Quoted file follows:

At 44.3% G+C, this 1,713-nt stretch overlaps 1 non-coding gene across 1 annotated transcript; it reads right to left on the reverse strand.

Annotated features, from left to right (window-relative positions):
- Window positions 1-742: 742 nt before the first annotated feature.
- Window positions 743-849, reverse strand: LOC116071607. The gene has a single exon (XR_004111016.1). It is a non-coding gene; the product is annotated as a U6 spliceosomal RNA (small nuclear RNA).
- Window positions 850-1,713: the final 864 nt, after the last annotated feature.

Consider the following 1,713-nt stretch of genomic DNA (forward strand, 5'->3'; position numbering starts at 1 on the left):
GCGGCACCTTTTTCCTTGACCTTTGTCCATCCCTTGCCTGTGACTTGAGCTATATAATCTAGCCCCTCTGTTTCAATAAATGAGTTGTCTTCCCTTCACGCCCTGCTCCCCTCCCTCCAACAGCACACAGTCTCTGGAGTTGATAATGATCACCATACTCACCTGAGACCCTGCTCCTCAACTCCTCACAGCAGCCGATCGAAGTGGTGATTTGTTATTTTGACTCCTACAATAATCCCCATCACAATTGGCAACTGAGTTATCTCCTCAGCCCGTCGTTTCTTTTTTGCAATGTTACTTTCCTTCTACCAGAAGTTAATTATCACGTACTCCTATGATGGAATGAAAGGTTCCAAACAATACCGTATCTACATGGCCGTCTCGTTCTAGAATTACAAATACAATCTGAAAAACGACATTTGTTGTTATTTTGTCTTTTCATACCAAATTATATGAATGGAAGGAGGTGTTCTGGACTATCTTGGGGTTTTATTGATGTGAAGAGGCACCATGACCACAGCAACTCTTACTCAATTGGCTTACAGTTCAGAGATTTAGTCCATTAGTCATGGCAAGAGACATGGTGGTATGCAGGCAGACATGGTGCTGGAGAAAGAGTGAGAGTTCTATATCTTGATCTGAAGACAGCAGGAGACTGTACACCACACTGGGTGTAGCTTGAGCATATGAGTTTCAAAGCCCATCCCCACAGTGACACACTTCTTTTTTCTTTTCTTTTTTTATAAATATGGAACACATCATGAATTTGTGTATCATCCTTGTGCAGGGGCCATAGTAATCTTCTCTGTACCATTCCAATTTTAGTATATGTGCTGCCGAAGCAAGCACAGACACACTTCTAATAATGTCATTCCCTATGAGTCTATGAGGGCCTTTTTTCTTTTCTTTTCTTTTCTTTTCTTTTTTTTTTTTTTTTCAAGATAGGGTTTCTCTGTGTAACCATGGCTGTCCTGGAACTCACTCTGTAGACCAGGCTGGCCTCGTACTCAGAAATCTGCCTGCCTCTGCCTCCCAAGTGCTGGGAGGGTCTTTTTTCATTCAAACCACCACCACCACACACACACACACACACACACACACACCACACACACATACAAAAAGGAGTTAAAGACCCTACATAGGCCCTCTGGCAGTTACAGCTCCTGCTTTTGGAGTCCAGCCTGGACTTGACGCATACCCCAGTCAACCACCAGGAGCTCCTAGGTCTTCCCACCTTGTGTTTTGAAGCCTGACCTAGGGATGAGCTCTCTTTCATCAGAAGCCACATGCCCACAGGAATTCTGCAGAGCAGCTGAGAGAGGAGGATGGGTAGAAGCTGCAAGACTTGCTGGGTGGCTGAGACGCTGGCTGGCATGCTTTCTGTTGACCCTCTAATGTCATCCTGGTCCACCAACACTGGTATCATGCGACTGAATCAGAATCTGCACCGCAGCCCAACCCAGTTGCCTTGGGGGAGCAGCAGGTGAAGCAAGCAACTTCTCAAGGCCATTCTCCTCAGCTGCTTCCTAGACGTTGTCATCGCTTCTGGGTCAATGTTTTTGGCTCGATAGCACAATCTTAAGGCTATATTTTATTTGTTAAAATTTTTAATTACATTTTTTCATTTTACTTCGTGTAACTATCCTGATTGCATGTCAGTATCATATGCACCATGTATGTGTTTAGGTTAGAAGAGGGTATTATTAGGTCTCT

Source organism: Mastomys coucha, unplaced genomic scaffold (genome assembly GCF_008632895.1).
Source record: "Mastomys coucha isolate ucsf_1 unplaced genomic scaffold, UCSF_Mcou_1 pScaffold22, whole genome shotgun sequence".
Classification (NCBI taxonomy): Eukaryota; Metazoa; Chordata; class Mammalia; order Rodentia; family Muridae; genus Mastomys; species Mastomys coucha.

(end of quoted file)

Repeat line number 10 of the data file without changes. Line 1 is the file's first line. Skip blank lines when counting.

Classification (NCBI taxonomy): Eukaryota; Metazoa; Chordata; class Mammalia; order Rodentia; family Muridae; genus Mastomys; species Mastomys coucha.